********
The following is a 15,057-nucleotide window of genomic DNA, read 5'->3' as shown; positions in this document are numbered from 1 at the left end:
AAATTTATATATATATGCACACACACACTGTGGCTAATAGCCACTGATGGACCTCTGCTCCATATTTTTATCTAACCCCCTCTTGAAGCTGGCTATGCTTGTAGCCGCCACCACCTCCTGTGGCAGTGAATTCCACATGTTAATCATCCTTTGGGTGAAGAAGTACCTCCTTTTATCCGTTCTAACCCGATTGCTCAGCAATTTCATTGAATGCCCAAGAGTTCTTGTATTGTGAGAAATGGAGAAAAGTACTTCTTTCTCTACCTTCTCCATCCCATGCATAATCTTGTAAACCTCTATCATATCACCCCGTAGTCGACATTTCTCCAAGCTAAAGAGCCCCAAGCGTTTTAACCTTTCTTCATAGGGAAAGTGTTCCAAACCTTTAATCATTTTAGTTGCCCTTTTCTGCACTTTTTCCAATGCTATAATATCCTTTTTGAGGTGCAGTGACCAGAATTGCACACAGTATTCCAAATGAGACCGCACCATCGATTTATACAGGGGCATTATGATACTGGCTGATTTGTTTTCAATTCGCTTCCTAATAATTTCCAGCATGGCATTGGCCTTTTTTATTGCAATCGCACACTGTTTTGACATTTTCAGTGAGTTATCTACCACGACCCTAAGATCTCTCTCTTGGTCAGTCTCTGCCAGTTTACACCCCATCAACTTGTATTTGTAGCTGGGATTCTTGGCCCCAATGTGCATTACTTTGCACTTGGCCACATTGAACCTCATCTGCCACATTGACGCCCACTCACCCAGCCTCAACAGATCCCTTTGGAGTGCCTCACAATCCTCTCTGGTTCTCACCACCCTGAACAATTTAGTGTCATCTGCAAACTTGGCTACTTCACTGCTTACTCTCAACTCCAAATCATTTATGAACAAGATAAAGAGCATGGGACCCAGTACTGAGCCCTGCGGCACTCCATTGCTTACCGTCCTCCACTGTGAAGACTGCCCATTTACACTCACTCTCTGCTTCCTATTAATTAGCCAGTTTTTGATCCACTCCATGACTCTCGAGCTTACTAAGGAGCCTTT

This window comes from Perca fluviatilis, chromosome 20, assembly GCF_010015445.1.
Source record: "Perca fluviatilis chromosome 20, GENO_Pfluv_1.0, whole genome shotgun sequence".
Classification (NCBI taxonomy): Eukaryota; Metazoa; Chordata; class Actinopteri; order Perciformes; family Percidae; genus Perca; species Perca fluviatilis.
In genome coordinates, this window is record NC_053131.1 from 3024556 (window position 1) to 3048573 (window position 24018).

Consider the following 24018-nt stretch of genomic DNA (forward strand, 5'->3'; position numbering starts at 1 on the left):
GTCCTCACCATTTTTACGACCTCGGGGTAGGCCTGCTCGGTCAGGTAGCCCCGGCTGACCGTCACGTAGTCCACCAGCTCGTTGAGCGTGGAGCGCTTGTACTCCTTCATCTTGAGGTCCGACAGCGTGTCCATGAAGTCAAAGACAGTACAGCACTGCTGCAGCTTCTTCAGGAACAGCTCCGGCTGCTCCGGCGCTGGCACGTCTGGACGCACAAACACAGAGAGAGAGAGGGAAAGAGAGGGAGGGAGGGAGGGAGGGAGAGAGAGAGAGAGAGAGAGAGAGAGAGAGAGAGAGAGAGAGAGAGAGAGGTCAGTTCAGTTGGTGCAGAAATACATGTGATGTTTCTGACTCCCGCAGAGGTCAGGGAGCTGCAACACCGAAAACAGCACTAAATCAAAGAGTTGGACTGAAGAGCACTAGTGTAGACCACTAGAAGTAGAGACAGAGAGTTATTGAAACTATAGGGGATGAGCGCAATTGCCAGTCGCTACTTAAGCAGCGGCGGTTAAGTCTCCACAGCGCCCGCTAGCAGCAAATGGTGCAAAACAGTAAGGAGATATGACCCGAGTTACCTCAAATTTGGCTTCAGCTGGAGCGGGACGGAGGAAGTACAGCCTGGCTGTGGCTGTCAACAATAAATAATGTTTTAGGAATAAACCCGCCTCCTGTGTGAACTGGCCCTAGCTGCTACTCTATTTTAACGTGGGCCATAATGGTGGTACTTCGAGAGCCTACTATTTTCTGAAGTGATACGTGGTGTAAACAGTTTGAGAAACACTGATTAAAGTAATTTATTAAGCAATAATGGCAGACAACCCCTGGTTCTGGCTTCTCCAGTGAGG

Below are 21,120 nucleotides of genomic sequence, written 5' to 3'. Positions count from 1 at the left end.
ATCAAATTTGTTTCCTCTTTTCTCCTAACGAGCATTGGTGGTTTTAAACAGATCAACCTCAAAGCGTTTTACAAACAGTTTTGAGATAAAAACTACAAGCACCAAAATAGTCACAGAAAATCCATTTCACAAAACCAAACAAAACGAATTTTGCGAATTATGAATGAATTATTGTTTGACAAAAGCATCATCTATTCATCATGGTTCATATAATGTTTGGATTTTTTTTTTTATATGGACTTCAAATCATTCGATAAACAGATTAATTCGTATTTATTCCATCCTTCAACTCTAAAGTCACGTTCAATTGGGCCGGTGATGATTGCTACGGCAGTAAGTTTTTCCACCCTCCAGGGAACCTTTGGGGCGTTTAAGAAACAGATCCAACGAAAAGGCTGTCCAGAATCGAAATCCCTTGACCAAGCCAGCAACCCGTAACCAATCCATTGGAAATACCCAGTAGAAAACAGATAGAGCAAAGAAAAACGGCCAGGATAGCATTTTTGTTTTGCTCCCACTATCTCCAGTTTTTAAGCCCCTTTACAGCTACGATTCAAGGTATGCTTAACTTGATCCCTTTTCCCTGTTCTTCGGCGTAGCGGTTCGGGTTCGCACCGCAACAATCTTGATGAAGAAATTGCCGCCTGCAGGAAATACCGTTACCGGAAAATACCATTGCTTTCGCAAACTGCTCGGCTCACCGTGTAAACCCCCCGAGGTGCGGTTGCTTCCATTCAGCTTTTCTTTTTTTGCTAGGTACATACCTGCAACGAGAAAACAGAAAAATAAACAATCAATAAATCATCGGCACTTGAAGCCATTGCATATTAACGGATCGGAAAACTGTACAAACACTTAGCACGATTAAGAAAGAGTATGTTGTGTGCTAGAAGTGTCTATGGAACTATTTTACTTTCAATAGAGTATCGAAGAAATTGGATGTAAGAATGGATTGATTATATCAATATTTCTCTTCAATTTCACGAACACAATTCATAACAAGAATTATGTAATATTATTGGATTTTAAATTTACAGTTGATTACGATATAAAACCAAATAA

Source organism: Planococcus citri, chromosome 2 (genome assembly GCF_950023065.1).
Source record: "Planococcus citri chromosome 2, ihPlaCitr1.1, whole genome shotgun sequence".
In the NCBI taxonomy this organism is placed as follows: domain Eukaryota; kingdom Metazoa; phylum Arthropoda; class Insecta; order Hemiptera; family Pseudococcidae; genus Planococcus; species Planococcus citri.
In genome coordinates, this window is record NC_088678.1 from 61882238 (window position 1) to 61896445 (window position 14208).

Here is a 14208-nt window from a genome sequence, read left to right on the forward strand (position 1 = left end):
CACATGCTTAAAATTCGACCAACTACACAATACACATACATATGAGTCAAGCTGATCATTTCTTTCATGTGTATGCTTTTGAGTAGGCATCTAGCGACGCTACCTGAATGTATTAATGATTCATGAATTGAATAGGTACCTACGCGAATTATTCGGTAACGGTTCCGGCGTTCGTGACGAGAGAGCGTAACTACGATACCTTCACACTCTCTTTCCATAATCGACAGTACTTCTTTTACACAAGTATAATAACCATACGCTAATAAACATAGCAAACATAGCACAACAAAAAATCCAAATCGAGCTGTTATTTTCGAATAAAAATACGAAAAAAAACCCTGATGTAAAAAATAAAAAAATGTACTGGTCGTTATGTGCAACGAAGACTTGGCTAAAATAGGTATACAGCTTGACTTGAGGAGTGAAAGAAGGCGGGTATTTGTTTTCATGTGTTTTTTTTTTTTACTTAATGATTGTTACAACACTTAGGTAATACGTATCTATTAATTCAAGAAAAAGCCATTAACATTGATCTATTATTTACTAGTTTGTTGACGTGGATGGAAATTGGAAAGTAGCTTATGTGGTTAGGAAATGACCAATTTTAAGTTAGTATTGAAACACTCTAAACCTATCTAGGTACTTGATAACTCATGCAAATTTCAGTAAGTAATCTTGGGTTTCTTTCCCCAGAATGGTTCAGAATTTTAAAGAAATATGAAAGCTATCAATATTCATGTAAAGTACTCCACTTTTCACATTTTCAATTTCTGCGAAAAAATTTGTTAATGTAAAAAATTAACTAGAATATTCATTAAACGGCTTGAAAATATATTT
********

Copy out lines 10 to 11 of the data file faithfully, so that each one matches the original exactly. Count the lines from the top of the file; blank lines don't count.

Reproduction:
ATCAAATTTGTTTCCTCTTTTCTCCTAACGAGCATTGGTGGTTTTAAACAGATCAACCTCAAAGCGTTTTACAAACAGTTTTGAGATAAAAACTACAAGCACCAAAATAGTCACAGAAAATCCATTTCACAAAACCAAACAAAACGAATTTTGCGAATTATGAATGAATTATTGTTTGACAAAAGCATCATCTATTCATCATGGTTCATATAATGTTTGGATTTTTTTTTTTATATGGACTTCAAATCATTCGATAAACAGATTAATTCGTATTTATTCCATCCTTCAACTCTAAAGTCACGTTCAATTGGGCCGGTGATGATTGCTACGGCAGTAAGTTTTTCCACCCTCCAGGGAACCTTTGGGGCGTTTAAGAAACAGATCCAACGAAAAGGCTGTCCAGAATCGAAATCCCTTGACCAAGCCAGCAACCCGTAACCAATCCATTGGAAATACCCAGTAGAAAACAGATAGAGCAAAGAAAAACGGCCAGGATAGCATTTTTGTTTTGCTCCCACTATCTCCAGTTTTTAAGCCCCTTTACAGCTACGATTCAAGGTATGCTTAACTTGATCCCTTTTCCCTGTTCTTCGGCGTAGCGGTTCGGGTTCGCACCGCAACAATCTTGATGAAGAAATTGCCGCCTGCAGGAAATACCGTTACCGGAAAATACCATTGCTTTCGCAAACTGCTCGGCTCACCGTGTAAACCCCCCGAGGTGCGGTTGCTTCCATTCAGCTTTTCTTTTTTTGCTAGGTACATACCTGCAACGAGAAAACAGAAAAATAAACAATCAATAAATCATCGGCACTTGAAGCCATTGCATATTAACGGATCGGAAAACTGTACAAACACTTAGCACGATTAAGAAAGAGTATGTTGTGTGCTAGAAGTGTCTATGGAACTATTTTACTTTCAATAGAGTATCGAAGAAATTGGATGTAAGAATGGATTGATTATATCAATATTTCTCTTCAATTTCACGAACACAATTCATAACAAGAATTATGTAATATTATTGGATTTTAAATTTACAGTTGATTACGATATAAAACCAAATAA

Source organism: Planococcus citri, chromosome 2 (genome assembly GCF_950023065.1).